While virtual environments are an incredible tool in their own right, the Python community has come up with a few ways to make virtual environments even better to work with. We’ll discuss a few of them in more detail below.


One of the most popular tools used with virtual environments is virtualenvwrapper. You can install it by running

sudo pip install virtualenvwrapper

# or, on Windows:
pip install virtualenvwrapper-win

virtualenvwrapper organizes all virtual environments in one place, provides convenient wrappers for managing virtual environments, and gives you tab completion for commands that take a virtual environment as an argument.


Another popular tool that goes beyond the basics of virtual environments is autoenv, another hit from the prolific Kenneth Reitz, creator of python-requests.

sudo pip install autoenv

With autoenv, you can automatically activate virtual environments when you use cd to enter the directory. This addition really comes in handy for local development.


If you work on Python packages that support several different Python versions or different versions of a major dependency, like Django, tox can help manage the prospect of testing these different environments.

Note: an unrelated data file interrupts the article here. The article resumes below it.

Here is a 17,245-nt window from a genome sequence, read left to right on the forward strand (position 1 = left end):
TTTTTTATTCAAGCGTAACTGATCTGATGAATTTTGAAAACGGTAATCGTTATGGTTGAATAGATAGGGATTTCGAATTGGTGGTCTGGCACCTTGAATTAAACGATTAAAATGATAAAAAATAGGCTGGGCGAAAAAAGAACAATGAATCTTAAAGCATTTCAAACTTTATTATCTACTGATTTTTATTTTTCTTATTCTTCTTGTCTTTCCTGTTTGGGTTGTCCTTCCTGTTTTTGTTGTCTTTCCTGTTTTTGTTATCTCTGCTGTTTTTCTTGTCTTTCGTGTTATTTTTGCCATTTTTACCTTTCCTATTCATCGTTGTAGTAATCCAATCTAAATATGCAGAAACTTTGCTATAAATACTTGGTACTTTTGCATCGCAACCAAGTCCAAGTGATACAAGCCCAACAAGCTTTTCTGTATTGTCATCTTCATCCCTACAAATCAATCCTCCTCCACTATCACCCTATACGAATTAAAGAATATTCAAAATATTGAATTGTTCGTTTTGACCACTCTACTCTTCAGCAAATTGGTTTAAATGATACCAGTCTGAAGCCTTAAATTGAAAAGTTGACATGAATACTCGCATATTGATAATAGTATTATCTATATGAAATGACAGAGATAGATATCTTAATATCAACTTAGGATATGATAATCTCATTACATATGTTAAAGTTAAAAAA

sudo pip install tox

When you specify all the different environments you want to support in a tox.ini file, you can then run the tox command to run your unit test suite in all the environments specified. tox automatically creates virtual environments for all the different Python versions specified, installs required packages, and runs the test suite.

Final Thoughts

I hope by now you are convinced of the usefulness and necessity of Python virtual environments, in both development and production environments. Try them out, along with the additional tools provided by the community, and find the workflow that works best for you. And if you have an idea for improvement, share it. You’ll find that the Python community is very receptive to hearing new ideas.